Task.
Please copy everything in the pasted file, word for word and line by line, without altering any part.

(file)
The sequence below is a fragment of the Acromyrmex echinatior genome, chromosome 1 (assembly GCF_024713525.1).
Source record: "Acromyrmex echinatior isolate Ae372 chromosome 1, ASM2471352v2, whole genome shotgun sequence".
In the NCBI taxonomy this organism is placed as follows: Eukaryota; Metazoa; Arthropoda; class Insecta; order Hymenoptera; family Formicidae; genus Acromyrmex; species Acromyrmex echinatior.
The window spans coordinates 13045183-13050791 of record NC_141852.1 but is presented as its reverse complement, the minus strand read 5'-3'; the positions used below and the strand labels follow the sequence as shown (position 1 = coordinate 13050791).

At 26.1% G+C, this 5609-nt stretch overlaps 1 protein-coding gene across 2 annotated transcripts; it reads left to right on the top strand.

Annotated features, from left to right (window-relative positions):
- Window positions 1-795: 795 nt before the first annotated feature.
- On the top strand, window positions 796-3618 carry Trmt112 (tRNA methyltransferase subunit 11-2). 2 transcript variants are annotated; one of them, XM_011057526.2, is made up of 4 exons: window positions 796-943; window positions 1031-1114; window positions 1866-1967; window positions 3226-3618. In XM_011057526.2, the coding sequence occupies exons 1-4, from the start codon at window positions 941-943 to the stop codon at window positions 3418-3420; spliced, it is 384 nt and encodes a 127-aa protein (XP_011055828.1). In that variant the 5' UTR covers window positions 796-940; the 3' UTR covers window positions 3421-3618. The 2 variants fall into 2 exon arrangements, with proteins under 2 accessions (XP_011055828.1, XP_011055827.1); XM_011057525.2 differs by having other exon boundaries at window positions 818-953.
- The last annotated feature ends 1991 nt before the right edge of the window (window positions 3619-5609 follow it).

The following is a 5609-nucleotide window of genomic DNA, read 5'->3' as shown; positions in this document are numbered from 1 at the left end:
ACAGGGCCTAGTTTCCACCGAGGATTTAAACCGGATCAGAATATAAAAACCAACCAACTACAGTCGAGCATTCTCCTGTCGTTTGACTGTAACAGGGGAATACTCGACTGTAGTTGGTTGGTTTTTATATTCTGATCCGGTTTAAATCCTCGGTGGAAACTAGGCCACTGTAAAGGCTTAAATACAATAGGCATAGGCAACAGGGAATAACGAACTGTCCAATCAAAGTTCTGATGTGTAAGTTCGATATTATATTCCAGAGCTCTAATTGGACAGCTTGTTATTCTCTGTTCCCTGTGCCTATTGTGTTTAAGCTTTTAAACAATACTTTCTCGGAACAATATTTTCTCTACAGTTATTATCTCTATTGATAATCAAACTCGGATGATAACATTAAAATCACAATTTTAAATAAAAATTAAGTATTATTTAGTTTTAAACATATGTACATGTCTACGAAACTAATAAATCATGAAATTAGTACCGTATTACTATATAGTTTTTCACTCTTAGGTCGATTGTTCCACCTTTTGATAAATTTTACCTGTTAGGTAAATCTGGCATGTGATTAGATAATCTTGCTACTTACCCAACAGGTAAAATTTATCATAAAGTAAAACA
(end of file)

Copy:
The sequence below is a fragment of the Acromyrmex echinatior genome, chromosome 1 (assembly GCF_024713525.1).
Source record: "Acromyrmex echinatior isolate Ae372 chromosome 1, ASM2471352v2, whole genome shotgun sequence".
In the NCBI taxonomy this organism is placed as follows: Eukaryota; Metazoa; Arthropoda; class Insecta; order Hymenoptera; family Formicidae; genus Acromyrmex; species Acromyrmex echinatior.
The window spans coordinates 13045183-13050791 of record NC_141852.1 but is presented as its reverse complement, the minus strand read 5'-3'; the positions used below and the strand labels follow the sequence as shown (position 1 = coordinate 13050791).

At 26.1% G+C, this 5609-nt stretch overlaps 1 protein-coding gene across 2 annotated transcripts; it reads left to right on the top strand.

Annotated features, from left to right (window-relative positions):
- Window positions 1-795: 795 nt before the first annotated feature.
- On the top strand, window positions 796-3618 carry Trmt112 (tRNA methyltransferase subunit 11-2). 2 transcript variants are annotated; one of them, XM_011057526.2, is made up of 4 exons: window positions 796-943; window positions 1031-1114; window positions 1866-1967; window positions 3226-3618. In XM_011057526.2, the coding sequence occupies exons 1-4, from the start codon at window positions 941-943 to the stop codon at window positions 3418-3420; spliced, it is 384 nt and encodes a 127-aa protein (XP_011055828.1). In that variant the 5' UTR covers window positions 796-940; the 3' UTR covers window positions 3421-3618. The 2 variants fall into 2 exon arrangements, with proteins under 2 accessions (XP_011055828.1, XP_011055827.1); XM_011057525.2 differs by having other exon boundaries at window positions 818-953.
- The last annotated feature ends 1991 nt before the right edge of the window (window positions 3619-5609 follow it).

The following is a 5609-nucleotide window of genomic DNA, read 5'->3' as shown; positions in this document are numbered from 1 at the left end:
ACAGGGCCTAGTTTCCACCGAGGATTTAAACCGGATCAGAATATAAAAACCAACCAACTACAGTCGAGCATTCTCCTGTCGTTTGACTGTAACAGGGGAATACTCGACTGTAGTTGGTTGGTTTTTATATTCTGATCCGGTTTAAATCCTCGGTGGAAACTAGGCCACTGTAAAGGCTTAAATACAATAGGCATAGGCAACAGGGAATAACGAACTGTCCAATCAAAGTTCTGATGTGTAAGTTCGATATTATATTCCAGAGCTCTAATTGGACAGCTTGTTATTCTCTGTTCCCTGTGCCTATTGTGTTTAAGCTTTTAAACAATACTTTCTCGGAACAATATTTTCTCTACAGTTATTATCTCTATTGATAATCAAACTCGGATGATAACATTAAAATCACAATTTTAAATAAAAATTAAGTATTATTTAGTTTTAAACATATGTACATGTCTACGAAACTAATAAATCATGAAATTAGTACCGTATTACTATATAGTTTTTCACTCTTAGGTCGATTGTTCCACCTTTTGATAAATTTTACCTGTTAGGTAAATCTGGCATGTGATTAGATAATCTTGCTACTTACCCAACAGGTAAAATTTATCATAAAGTAAAACA